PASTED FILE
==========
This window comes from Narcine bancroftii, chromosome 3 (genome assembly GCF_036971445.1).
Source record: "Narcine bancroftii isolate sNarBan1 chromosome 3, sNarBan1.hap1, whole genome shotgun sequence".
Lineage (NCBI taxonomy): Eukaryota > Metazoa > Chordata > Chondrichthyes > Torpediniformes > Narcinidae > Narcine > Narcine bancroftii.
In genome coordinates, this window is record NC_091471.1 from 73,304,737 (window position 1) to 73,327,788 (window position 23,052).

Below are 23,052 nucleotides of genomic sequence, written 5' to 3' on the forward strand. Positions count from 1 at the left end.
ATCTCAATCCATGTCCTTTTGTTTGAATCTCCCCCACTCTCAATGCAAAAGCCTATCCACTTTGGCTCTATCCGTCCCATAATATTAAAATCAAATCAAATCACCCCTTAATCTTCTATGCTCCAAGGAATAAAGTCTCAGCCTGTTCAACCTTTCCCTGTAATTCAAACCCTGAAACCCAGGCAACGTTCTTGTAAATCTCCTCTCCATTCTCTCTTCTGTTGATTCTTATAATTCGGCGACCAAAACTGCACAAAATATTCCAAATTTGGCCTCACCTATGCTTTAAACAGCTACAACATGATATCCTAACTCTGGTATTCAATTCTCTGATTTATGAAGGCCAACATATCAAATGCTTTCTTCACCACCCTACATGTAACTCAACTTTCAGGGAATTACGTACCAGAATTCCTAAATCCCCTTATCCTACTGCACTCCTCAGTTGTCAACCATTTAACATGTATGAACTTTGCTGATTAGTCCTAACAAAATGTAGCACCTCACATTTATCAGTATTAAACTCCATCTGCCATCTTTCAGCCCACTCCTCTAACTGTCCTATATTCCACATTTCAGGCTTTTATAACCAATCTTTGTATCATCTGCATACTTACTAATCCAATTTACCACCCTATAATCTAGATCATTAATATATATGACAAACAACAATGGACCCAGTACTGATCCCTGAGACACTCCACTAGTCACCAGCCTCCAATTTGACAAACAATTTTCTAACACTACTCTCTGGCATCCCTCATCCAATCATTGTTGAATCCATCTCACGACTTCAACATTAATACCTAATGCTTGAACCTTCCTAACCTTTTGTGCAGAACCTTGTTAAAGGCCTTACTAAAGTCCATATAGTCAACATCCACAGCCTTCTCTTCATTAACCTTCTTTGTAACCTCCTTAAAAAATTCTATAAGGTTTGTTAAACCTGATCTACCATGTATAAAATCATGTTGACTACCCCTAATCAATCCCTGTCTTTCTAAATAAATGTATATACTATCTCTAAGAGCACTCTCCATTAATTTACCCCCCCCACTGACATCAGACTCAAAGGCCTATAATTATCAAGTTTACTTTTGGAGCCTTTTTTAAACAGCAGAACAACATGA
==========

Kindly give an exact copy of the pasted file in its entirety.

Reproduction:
This window comes from Narcine bancroftii, chromosome 3 (genome assembly GCF_036971445.1).
Source record: "Narcine bancroftii isolate sNarBan1 chromosome 3, sNarBan1.hap1, whole genome shotgun sequence".
Lineage (NCBI taxonomy): Eukaryota > Metazoa > Chordata > Chondrichthyes > Torpediniformes > Narcinidae > Narcine > Narcine bancroftii.
In genome coordinates, this window is record NC_091471.1 from 73,304,737 (window position 1) to 73,327,788 (window position 23,052).

Below are 23,052 nucleotides of genomic sequence, written 5' to 3' on the forward strand. Positions count from 1 at the left end.
ATCTCAATCCATGTCCTTTTGTTTGAATCTCCCCCACTCTCAATGCAAAAGCCTATCCACTTTGGCTCTATCCGTCCCATAATATTAAAATCAAATCAAATCACCCCTTAATCTTCTATGCTCCAAGGAATAAAGTCTCAGCCTGTTCAACCTTTCCCTGTAATTCAAACCCTGAAACCCAGGCAACGTTCTTGTAAATCTCCTCTCCATTCTCTCTTCTGTTGATTCTTATAATTCGGCGACCAAAACTGCACAAAATATTCCAAATTTGGCCTCACCTATGCTTTAAACAGCTACAACATGATATCCTAACTCTGGTATTCAATTCTCTGATTTATGAAGGCCAACATATCAAATGCTTTCTTCACCACCCTACATGTAACTCAACTTTCAGGGAATTACGTACCAGAATTCCTAAATCCCCTTATCCTACTGCACTCCTCAGTTGTCAACCATTTAACATGTATGAACTTTGCTGATTAGTCCTAACAAAATGTAGCACCTCACATTTATCAGTATTAAACTCCATCTGCCATCTTTCAGCCCACTCCTCTAACTGTCCTATATTCCACATTTCAGGCTTTTATAACCAATCTTTGTATCATCTGCATACTTACTAATCCAATTTACCACCCTATAATCTAGATCATTAATATATATGACAAACAACAATGGACCCAGTACTGATCCCTGAGACACTCCACTAGTCACCAGCCTCCAATTTGACAAACAATTTTCTAACACTACTCTCTGGCATCCCTCATCCAATCATTGTTGAATCCATCTCACGACTTCAACATTAATACCTAATGCTTGAACCTTCCTAACCTTTTGTGCAGAACCTTGTTAAAGGCCTTACTAAAGTCCATATAGTCAACATCCACAGCCTTCTCTTCATTAACCTTCTTTGTAACCTCCTTAAAAAATTCTATAAGGTTTGTTAAACCTGATCTACCATGTATAAAATCATGTTGACTACCCCTAATCAATCCCTGTCTTTCTAAATAAATGTATATACTATCTCTAAGAGCACTCTCCATTAATTTACCCCCCCCACTGACATCAGACTCAAAGGCCTATAATTATCAAGTTTACTTTTGGAGCCTTTTTTAAACAGCAGAACAACATGA